The blades are each 51.5 meters (160 ft.) long in themselves, making the effective diameter of the blade rotation 103 (0ver 320 ft.) meters. The total height of mast and blade will be over 600 ft!
Is our community the right area for a large-scale commercial wind power generation facility?
The Manitoulin Coalition for Safe Energy Alternatives certainly understands that the Northland Power corporate strategy is about profit maximization. This is particularly the case when federal and provincial government grants, tax breaks and other incentives available to corporate wind power developers are taken into account.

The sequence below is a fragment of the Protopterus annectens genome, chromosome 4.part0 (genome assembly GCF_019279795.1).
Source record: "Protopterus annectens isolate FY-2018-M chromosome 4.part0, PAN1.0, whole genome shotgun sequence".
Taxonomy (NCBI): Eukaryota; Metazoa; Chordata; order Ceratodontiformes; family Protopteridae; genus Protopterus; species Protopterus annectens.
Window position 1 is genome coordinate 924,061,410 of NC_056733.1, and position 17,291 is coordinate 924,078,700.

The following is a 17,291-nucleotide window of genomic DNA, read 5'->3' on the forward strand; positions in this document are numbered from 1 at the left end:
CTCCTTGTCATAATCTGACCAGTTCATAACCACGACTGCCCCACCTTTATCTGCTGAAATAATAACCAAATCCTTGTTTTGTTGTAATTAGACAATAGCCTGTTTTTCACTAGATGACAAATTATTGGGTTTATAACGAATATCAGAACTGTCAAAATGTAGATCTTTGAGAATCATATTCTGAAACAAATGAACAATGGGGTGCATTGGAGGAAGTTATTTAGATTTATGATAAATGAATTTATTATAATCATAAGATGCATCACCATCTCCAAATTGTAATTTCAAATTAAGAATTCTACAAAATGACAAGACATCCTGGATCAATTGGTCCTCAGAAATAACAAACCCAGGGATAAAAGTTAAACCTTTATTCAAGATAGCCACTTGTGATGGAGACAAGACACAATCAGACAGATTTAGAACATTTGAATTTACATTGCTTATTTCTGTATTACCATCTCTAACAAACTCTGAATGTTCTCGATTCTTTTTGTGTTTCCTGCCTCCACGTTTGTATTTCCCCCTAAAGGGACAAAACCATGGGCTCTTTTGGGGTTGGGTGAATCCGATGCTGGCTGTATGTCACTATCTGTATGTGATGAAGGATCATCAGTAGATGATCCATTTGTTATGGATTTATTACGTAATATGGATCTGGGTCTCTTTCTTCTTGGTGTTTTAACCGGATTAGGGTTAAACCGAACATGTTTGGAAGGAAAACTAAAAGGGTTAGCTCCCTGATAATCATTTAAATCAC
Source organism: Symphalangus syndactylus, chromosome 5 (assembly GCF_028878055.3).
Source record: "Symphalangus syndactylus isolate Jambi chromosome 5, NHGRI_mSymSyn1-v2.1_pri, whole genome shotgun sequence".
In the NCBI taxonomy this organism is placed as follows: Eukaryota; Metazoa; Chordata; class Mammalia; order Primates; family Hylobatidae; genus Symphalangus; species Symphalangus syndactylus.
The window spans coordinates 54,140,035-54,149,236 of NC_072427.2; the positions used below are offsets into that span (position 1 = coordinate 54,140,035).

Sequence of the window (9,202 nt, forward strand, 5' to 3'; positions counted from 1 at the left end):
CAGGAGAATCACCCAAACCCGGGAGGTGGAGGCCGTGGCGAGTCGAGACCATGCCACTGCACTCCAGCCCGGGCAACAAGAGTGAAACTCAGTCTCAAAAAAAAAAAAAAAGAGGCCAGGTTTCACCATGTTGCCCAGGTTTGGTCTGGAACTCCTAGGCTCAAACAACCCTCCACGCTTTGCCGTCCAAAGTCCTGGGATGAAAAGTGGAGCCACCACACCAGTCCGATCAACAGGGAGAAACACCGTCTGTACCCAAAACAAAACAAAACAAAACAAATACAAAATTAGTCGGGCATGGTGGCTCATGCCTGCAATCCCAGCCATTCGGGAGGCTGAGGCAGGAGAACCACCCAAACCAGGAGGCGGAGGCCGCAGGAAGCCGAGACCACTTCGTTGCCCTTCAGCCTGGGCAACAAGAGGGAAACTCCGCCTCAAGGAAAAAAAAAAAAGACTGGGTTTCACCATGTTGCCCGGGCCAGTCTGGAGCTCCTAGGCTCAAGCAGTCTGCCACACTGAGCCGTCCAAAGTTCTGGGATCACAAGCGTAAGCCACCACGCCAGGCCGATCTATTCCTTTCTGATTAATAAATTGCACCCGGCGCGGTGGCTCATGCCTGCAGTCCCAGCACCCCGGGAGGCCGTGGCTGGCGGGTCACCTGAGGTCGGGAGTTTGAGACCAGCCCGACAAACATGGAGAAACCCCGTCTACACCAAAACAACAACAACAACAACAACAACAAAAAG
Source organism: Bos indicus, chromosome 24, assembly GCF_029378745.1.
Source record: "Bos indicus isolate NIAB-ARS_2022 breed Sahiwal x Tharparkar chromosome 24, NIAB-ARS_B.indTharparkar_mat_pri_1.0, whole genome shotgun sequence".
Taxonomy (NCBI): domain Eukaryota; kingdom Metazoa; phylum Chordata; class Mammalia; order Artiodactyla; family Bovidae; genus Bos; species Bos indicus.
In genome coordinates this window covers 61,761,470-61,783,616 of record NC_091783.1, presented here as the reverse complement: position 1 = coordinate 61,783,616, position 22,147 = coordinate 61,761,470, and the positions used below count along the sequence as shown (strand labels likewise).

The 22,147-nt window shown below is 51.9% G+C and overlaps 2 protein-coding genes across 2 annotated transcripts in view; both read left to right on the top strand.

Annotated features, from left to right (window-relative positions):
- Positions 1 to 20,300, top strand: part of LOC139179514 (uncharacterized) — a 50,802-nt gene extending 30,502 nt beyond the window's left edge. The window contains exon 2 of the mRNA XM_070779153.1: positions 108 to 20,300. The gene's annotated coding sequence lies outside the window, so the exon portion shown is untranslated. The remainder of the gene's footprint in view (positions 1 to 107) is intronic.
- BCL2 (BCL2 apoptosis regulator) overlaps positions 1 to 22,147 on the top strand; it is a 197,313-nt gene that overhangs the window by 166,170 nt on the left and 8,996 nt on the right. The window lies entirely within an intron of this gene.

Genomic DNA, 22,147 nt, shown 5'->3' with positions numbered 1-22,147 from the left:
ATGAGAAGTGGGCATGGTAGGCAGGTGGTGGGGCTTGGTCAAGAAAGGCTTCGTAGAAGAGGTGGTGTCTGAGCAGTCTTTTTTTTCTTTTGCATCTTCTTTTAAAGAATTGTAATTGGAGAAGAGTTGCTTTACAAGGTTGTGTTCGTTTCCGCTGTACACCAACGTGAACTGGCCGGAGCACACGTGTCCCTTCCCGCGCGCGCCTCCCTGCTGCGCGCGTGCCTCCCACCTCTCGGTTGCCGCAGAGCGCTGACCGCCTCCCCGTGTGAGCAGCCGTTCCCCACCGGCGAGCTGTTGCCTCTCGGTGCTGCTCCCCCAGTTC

The Coalition also recognizes the business and profit maximization rationale for the installation of this large scale wind power generation facility within our community. We have a good wind resource, we have a good road network (which facilitates tower installations), and we are as close as you can get on Manitoulin to an 115 kV transmission line by way of which the generated power can be exported from the local community and transmitted by Ontario’s high voltage transmission system to where it is ultimately used. Those three components ( i.e. , wind, roads and export transmission capabilities) are the key building blocks which a wind power developer seeks when selecting a site for possible wind power development.